Frank "Home Run" Baker was a star for the Philadelphia Athletics and New York Yankees
Though he never hit more than 12 homers in a season, third baseman Frank Baker led the American League in round-trippers in four straight years during the deadball era.
Acquired by Connie Mack in 1908, Baker was the starting third baseman the following season. In 1909, Mack put together the Athletics’ famed $100,000 infield — with Stuffy McInnis at first, Eddie Collins at second, and J
On May 29th that season, Baker hit the first home run ever knocked over the fence at Shibe Park. He finished 6th in the AL home run race in 1909, the first of his nine top-10 finishes.
Baker helped Mack’s Athletics reach the World Series in 1910, ’11, ’13, and ’14, coming away with the title in each of the first three tries. The 1914 version of the Athletics’ infield was hailed by Bill James as the greatest infield of all time.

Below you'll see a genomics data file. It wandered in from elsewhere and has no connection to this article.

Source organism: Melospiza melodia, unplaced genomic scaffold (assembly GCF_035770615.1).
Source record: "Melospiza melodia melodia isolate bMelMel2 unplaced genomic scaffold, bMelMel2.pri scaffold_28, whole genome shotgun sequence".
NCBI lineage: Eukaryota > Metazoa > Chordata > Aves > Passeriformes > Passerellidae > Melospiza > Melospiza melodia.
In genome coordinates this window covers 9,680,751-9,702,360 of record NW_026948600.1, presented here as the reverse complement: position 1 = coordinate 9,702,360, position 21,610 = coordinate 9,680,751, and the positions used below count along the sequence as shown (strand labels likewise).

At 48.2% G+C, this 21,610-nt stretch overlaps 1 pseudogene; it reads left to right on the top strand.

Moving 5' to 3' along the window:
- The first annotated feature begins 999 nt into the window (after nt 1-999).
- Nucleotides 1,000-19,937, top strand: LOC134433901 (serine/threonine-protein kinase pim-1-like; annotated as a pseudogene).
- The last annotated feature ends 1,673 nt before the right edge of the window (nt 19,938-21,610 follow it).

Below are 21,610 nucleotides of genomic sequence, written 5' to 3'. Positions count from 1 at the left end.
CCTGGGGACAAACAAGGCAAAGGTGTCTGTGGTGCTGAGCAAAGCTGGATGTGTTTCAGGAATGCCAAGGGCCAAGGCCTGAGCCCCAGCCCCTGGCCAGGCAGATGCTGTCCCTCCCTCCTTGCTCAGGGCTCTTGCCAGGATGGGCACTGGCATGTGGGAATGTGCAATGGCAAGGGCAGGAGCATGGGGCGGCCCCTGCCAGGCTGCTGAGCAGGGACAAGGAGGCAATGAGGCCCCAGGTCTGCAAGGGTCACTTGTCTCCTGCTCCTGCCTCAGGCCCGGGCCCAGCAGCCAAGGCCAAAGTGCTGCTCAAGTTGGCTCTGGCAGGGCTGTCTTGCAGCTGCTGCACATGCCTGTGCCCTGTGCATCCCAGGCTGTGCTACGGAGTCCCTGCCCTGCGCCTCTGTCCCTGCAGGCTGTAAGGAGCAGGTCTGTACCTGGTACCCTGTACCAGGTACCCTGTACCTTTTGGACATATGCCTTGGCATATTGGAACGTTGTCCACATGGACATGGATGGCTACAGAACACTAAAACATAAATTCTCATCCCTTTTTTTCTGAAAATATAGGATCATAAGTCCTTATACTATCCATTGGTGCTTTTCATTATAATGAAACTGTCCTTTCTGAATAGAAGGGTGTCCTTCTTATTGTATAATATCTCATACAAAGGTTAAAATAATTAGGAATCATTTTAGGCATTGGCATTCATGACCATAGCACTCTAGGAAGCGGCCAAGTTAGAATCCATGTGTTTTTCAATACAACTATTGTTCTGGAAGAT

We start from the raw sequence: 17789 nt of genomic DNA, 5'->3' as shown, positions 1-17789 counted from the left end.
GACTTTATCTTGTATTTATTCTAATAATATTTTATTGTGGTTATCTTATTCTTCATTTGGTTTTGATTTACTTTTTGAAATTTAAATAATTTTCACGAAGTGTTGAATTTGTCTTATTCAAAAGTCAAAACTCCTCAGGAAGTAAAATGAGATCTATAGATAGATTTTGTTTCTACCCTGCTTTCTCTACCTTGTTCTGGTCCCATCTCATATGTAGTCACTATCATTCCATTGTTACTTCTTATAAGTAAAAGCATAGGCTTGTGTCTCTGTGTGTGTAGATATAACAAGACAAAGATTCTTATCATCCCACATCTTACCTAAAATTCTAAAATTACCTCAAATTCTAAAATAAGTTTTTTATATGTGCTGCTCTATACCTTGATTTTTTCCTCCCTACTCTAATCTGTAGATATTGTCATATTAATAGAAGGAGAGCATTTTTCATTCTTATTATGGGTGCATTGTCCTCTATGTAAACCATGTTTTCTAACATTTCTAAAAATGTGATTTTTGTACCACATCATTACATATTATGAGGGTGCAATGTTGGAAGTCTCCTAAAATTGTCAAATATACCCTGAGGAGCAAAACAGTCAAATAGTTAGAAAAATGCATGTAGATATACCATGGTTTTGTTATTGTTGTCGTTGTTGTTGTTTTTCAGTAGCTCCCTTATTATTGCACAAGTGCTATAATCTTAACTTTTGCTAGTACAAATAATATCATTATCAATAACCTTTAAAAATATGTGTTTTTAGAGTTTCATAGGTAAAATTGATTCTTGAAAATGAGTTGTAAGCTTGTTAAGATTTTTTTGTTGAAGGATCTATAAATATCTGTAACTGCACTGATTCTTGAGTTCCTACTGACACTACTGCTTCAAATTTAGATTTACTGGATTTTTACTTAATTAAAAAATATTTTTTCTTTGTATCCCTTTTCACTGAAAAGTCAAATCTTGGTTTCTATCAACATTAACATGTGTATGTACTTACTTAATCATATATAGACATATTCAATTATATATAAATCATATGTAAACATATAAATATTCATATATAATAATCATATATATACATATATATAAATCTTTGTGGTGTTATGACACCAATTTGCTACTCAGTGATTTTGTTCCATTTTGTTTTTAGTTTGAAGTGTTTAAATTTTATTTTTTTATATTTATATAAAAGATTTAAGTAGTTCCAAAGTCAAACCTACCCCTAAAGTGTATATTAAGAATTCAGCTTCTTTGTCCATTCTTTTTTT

Baker remained with the Athletics until the Yankees purchased his services before the start of the 1916 season. Though he failed to maintain the production of his time in Philadelphia, he finished in the top-ten in homers each of his first four seasons in New York.
During his six years with the Yankees, he returned to the Fall Classic twice, losing to John McGraw‘s New York Giants in 1921 and ’22.
Interestingly third base was the only defensive position of Baker’s 1,575-game big league career. A modest, clean-living man, Baker never drank, smoked, or swore. Voted into Cooperstown in 1955, Baker enjoyed eight years as a Hall of Famer before passing away in 1963.
Shown here is his ornate signature, Frank “Home Run” Baker.